Exploring Lower Back Pain – Gluteus mimimus

lower back pain
Gluteus (glute) minimus, one of many muscles that stabilize your hips, amongst other things, I’m sure. Image and copyright purchased from ShutterStock, Inc.

After yesterday’s hill repeats, I felt fine. Didn’t stretch enough, but sometimes life intervenes. Cooking, writing, cutting wood for the stove for chilly mornings, ministering unto Cat, watering the vegetables, whatever, so stretching can be neglected.

This morning, I had that only too familiar pain in my right lower back. Not in the spot that the Psoas major does it’s thing. More deep, and kind of lateral feeling.

Do I take some pain killers (poisons), go for an X-ray? See a chiropractor? A sports physician? Perhaps have an MRI, after waiting hours in the ER. NO WAY! I explore the problem, gently.

This is an old problem for me, tightness of my right Gluteus minimus. I has a tendency to get upset after certain exercises. I explored this ages ago, and found there is only one way to get it to let go (apart from dry needling, one time – ouch!).

I stretch my left (opposite, contralateral) hamstrings. Yes! To fix this right lower back pain, I stretch my left hamstrings. I have a chronic battle with tight left hamstrings, all three of them (Biceps femoris, Semimembranosus, Semitendinosis), especially the middle one. Stretch it, and that Gluteus minimus pain melts away. It would appear that those tight hamstrings yank on my pelvis, putting load on that particular glute.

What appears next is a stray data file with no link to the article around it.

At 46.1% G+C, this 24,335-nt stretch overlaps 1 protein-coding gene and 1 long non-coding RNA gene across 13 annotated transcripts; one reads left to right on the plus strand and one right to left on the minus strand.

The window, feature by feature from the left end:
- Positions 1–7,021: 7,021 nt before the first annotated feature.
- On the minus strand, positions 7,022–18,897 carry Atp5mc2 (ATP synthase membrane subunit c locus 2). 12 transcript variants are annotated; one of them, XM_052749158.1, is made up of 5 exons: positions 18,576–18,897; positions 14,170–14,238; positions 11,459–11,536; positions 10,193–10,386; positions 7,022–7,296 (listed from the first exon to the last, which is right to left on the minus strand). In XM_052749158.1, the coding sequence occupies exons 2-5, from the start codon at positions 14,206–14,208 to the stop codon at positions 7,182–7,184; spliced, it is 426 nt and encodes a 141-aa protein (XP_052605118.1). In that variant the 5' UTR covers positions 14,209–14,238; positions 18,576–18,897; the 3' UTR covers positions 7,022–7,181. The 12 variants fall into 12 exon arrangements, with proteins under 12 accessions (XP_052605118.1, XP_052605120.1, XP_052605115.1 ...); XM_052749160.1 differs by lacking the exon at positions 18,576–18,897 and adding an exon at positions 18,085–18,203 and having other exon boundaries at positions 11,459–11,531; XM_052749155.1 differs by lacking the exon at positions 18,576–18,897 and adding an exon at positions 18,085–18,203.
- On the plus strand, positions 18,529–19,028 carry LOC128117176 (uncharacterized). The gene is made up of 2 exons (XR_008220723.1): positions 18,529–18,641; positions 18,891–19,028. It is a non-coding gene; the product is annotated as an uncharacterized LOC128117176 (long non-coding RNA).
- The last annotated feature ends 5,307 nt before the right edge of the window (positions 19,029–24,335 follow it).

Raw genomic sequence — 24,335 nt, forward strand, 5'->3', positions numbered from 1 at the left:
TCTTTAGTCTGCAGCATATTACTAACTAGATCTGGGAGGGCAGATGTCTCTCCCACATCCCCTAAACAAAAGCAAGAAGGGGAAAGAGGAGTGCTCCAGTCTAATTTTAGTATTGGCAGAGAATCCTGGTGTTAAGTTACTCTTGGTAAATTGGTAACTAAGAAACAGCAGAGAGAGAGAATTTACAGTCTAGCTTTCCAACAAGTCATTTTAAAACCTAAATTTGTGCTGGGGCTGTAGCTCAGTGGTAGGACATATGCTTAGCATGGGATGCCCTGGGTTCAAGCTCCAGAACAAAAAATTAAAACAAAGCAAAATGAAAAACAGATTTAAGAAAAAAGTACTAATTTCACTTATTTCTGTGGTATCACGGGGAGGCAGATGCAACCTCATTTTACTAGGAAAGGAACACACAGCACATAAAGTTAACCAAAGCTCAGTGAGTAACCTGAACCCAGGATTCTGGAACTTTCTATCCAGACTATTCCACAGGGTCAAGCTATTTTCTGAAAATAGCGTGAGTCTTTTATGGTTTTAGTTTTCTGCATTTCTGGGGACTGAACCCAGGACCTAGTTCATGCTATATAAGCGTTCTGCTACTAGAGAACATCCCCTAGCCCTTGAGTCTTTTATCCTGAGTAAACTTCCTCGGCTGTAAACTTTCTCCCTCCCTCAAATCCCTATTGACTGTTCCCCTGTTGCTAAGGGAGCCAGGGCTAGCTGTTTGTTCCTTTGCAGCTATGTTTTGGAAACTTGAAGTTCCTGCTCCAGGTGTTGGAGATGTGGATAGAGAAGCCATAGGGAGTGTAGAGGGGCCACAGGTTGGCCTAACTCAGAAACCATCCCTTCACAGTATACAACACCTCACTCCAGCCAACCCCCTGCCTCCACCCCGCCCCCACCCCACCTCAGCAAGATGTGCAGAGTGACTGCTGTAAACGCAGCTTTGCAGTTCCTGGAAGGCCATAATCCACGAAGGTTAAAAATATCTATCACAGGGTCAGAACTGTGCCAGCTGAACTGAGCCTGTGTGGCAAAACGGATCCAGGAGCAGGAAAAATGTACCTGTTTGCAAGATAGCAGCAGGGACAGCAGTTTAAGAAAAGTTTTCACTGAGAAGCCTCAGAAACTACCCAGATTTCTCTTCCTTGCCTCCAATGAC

How did I work this out? Sitting on the gym floor, gently exploring every possible muscle that could be unbalancing my pelvis, and carefully stretching (lengthening) the beast.

Another aging problem solved, thanks to science (well, anatomy and patience!)

lower back pain
A little knowledge of anatomy can go a long way, and ask the experts, if you need to. Image of sign in a neighbor’s yard.

Back to writing the sequel to my first novel, “Scientist in the Dark,” then some training that my glute minimus will like.


-kev aka FitOldDog

PS If you don’t think exercise is important as you train for aging, your whole life, look at these MRIs through the thighs of three guys.

PPS For more interesting stuff, and a free ebook, you could subscribe to my newsletter, at this link.

lower back pain
Grey is muscle, white is fat, clear ring around the central white spot (bone marrow) is the femoral bone. Note the loss of both muscle and bone mass in the sedentary guy.

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Disclaimer: As a veterinarian, I do not provide medical advice for human animals. If you undertake or modify an exercise program, consult your medical advisors before doing so. Undertaking activities pursued by the author does not mean that he endorses your undertaking such activities, which is clearly your decision and responsibility. Be careful and sensible, please.